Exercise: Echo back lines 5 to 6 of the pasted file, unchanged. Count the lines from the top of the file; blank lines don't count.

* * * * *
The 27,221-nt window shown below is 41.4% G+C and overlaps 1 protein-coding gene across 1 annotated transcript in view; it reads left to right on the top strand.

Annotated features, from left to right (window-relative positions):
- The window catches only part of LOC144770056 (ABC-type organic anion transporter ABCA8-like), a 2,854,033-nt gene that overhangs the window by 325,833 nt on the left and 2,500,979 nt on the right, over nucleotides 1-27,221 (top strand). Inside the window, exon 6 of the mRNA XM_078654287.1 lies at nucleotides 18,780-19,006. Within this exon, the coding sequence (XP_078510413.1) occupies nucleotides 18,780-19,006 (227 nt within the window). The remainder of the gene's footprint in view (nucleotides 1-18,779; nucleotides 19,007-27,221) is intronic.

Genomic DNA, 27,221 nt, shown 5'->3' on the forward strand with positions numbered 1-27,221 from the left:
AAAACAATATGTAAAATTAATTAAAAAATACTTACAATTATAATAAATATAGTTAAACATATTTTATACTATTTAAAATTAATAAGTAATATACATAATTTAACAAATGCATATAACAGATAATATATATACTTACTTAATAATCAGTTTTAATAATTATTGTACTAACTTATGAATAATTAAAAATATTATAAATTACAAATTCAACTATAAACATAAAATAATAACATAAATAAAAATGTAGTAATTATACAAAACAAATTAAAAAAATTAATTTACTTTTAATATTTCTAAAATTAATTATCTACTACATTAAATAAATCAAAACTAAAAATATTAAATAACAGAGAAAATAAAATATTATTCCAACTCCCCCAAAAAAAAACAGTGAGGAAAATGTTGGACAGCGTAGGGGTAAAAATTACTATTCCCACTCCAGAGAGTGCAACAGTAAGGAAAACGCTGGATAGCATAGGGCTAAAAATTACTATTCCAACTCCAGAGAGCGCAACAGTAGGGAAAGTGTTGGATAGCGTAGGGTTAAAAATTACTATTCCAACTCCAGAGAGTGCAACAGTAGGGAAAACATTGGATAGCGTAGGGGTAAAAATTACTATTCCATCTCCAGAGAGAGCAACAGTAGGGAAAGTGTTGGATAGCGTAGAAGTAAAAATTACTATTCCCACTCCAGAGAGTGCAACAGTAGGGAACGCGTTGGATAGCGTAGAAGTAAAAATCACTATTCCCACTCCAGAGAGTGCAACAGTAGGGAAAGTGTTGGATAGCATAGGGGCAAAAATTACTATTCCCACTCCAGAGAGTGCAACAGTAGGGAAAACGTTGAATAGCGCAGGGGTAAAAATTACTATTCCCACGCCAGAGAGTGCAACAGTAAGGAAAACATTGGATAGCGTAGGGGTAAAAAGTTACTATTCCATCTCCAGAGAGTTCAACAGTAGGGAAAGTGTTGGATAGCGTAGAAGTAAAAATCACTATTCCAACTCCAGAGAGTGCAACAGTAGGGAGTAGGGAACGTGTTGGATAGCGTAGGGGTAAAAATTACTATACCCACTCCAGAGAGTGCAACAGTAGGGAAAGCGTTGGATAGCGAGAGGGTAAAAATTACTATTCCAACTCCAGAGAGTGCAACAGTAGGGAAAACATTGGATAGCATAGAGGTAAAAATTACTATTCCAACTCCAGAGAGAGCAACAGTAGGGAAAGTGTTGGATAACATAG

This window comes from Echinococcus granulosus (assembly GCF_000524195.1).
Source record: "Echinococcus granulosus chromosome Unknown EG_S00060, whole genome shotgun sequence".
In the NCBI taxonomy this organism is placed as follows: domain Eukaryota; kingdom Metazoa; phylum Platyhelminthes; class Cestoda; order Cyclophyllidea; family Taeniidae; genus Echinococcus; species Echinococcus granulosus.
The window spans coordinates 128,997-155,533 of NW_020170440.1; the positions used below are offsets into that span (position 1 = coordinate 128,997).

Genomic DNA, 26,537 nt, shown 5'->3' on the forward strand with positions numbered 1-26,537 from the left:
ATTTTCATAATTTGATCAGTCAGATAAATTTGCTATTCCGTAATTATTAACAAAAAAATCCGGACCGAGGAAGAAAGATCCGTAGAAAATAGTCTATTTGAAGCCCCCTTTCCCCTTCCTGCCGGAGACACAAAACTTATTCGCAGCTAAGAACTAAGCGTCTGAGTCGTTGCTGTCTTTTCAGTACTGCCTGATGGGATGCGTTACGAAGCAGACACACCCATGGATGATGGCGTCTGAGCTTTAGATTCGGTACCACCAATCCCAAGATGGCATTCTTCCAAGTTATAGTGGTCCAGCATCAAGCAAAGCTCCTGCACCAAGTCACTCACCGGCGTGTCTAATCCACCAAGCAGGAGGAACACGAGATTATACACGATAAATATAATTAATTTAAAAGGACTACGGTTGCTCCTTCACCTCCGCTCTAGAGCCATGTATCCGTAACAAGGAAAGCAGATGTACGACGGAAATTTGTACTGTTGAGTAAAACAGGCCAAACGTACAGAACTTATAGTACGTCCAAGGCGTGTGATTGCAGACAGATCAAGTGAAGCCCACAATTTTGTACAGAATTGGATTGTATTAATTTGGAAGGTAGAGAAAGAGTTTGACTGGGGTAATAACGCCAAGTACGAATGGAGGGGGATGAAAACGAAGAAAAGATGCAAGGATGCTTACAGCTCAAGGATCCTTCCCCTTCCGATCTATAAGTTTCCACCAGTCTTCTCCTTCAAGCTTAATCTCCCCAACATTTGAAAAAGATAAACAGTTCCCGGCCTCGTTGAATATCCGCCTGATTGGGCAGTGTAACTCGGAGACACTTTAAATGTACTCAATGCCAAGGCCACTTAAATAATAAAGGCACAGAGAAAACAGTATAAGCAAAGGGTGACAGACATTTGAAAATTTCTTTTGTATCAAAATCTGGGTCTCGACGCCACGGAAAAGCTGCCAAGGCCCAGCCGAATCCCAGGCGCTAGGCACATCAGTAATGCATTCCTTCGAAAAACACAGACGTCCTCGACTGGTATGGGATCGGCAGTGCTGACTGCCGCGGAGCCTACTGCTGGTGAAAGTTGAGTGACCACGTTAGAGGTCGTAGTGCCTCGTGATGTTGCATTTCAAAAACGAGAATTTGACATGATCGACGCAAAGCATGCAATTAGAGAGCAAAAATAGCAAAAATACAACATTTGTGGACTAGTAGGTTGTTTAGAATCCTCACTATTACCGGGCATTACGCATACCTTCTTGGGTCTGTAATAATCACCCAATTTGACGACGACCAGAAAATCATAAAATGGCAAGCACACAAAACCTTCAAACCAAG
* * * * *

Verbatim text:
AAAACAATATGTAAAATTAATTAAAAAATACTTACAATTATAATAAATATAGTTAAACATATTTTATACTATTTAAAATTAATAAGTAATATACATAATTTAACAAATGCATATAACAGATAATATATATACTTACTTAATAATCAGTTTTAATAATTATTGTACTAACTTATGAATAATTAAAAATATTATAAATTACAAATTCAACTATAAACATAAAATAATAACATAAATAAAAATGTAGTAATTATACAAAACAAATTAAAAAAATTAATTTACTTTTAATATTTCTAAAATTAATTATCTACTACATTAAATAAATCAAAACTAAAAATATTAAATAACAGAGAAAATAAAATATTATTCCAACTCCCCCAAAAAAAAACAGTGAGGAAAATGTTGGACAGCGTAGGGGTAAAAATTACTATTCCCACTCCAGAGAGTGCAACAGTAAGGAAAACGCTGGATAGCATAGGGCTAAAAATTACTATTCCAACTCCAGAGAGCGCAACAGTAGGGAAAGTGTTGGATAGCGTAGGGTTAAAAATTACTATTCCAACTCCAGAGAGTGCAACAGTAGGGAAAACATTGGATAGCGTAGGGGTAAAAATTACTATTCCATCTCCAGAGAGAGCAACAGTAGGGAAAGTGTTGGATAGCGTAGAAGTAAAAATTACTATTCCCACTCCAGAGAGTGCAACAGTAGGGAACGCGTTGGATAGCGTAGAAGTAAAAATCACTATTCCCACTCCAGAGAGTGCAACAGTAGGGAAAGTGTTGGATAGCATAGGGGCAAAAATTACTATTCCCACTCCAGAGAGTGCAACAGTAGGGAAAACGTTGAATAGCGCAGGGGTAAAAATTACTATTCCCACGCCAGAGAGTGCAACAGTAAGGAAAACATTGGATAGCGTAGGGGTAAAAAGTTACTATTCCATCTCCAGAGAGTTCAACAGTAGGGAAAGTGTTGGATAGCGTAGAAGTAAAAATCACTATTCCAACTCCAGAGAGTGCAACAGTAGGGAGTAGGGAACGTGTTGGATAGCGTAGGGGTAAAAATTACTATACCCACTCCAGAGAGTGCAACAGTAGGGAAAGCGTTGGATAGCGAGAGGGTAAAAATTACTATTCCAACTCCAGAGAGTGCAACAGTAGGGAAAACATTGGATAGCATAGAGGTAAAAATTACTATTCCAACTCCAGAGAGAGCAACAGTAGGGAAAGTGTTGGATAACATAG

This window comes from Echinococcus granulosus (assembly GCF_000524195.1).